Weeks 3 and 4 of lockdown were the Easter holiday, and my lovely child decided she was not going to touch any schoolbooks and the Headmaster agreed, so I could be off task too and enjoy the sunshine. We did a lot of drawing tutorials on the YouTube channel of the children’s illustrator Rob Biddulph, that are glued in the sketchbook. 


Alice devoured one of the books I had bought for her (The boy at the back of the classroom), and tried the other one (When Hitler stole pink rabbit) but found it too hard (or not interesting enough, I’m not sure). Fortunately, dance and gym went virtual that week, so we had enough to keep her entertained. We also played some traditional Italian card games.

Getting back to work on week 5 proved to be quite hard. By then, Alice was feeling very lonely and bored because we did not have the skills to keep her interested and, not to be underestimated, we also had some work to do. But fortunately, the school set more structured homework for the children and we were not sailing in the dark anymore. Having daily work to complete was very helpful, as Alice had some tasks she could carry out independently and ask for the occasional help, whereas when she had to make research on the Internet I was a bit concerned about the appropriateness of content she might come across. For guidance, I also re-read the EMTAS information leaflet on safeguarding and wellbeing which includes online safety .  

From week 5 onwards, home learning has been an emotional rollercoaster. We have gone from enthusiastic reactions to some tasks to flood of tears for others, covering all the shades in between. Obviously, had Alice been in school, her learning would have been tailored to her abilities (including the right challenges) and more interesting for her. But I have to say that I really enjoyed learning with her, especially because we all had a very intense EAL experience as we used Italian to investigate, question, explain and reinforce everything and both the Headmaster and I have noticed that Alice’s Italian has improved and her vocabulary has widened, with many new and more interesting words being used. She has also enjoyed listening to audiobooks in Italian and asked me to read to her in Italian at bedtime. EAL parents will be interested in this survey on multilingual language use during the COVID-19 Pandemic.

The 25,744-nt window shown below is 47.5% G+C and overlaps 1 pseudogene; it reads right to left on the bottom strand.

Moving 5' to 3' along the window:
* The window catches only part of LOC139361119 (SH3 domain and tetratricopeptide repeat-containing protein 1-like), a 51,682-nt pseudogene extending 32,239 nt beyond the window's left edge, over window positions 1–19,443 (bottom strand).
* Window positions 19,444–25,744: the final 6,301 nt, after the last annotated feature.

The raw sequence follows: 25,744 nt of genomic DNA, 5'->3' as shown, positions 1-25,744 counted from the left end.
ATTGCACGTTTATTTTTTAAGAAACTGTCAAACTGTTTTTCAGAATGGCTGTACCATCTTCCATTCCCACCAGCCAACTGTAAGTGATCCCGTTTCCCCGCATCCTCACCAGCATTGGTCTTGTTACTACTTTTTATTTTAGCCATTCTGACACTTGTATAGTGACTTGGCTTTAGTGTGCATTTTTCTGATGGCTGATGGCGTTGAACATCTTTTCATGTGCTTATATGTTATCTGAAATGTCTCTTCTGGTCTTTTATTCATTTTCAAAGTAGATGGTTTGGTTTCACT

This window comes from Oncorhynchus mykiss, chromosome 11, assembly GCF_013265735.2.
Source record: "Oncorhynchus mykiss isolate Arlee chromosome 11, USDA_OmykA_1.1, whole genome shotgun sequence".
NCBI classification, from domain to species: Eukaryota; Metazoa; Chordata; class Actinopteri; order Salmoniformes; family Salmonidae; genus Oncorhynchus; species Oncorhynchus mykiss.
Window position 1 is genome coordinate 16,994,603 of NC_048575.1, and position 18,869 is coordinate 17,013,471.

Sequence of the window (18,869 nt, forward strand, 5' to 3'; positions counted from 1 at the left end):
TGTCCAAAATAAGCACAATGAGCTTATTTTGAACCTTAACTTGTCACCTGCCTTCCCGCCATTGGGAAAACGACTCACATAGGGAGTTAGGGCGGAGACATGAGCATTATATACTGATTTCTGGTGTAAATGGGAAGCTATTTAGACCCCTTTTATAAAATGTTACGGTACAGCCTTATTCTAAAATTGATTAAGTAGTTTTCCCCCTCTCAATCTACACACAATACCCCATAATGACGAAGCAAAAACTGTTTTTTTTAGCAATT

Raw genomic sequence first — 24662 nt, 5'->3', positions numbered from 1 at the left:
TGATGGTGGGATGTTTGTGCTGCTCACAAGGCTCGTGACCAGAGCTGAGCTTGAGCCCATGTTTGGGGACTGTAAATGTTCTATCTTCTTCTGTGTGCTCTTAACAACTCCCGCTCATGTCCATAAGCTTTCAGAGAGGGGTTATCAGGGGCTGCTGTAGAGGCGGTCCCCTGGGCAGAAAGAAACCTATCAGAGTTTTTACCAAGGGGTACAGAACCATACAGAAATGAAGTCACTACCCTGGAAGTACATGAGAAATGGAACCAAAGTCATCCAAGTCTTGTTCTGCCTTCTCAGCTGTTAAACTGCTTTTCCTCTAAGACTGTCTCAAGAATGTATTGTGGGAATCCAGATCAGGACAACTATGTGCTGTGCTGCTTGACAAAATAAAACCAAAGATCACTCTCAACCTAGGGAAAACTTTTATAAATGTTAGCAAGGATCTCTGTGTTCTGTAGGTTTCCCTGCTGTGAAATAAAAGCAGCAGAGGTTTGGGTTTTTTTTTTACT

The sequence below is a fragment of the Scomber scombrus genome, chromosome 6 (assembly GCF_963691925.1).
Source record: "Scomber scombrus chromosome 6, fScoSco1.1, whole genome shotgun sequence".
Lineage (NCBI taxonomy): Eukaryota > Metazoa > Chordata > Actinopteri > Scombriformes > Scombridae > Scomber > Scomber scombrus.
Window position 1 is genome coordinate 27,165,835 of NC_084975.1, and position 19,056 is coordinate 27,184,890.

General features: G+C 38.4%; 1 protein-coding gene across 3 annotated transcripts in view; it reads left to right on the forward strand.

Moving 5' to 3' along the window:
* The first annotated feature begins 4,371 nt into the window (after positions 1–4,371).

I pushed my luck and asked her how these 9 weeks had been for her. At first, I got a single word answer: “Boring”. I was expecting that. But then she told me that using Italian for maths had made the subject easier as she still counts in Italian (I didn’t know that), that she felt that her translation skills had improved, and her vocabulary in both languages broadened. 

Despite the strangeness of this lockdown period, I really enjoyed playing school with Alice and loved seeing her eyes brighten up when there was something that interested her or when she had finally secured the concepts she was struggling with. But now we all, especially her, can’t wait to get back to school. 

PS: The lovely learning packs I had bought have never been touched in these 10 weeks. I will have to force them upon Alice during the Summer holidays…

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[ Modified: Monday, 22 June 2020, 8:54 AM ]
 
Anyone in the world


In this blog, Hampshire EMTAS Bilingual Assistant Eva Papathanassiou reviews Mantra Lingua’s Kitabu dual-language ebook Library.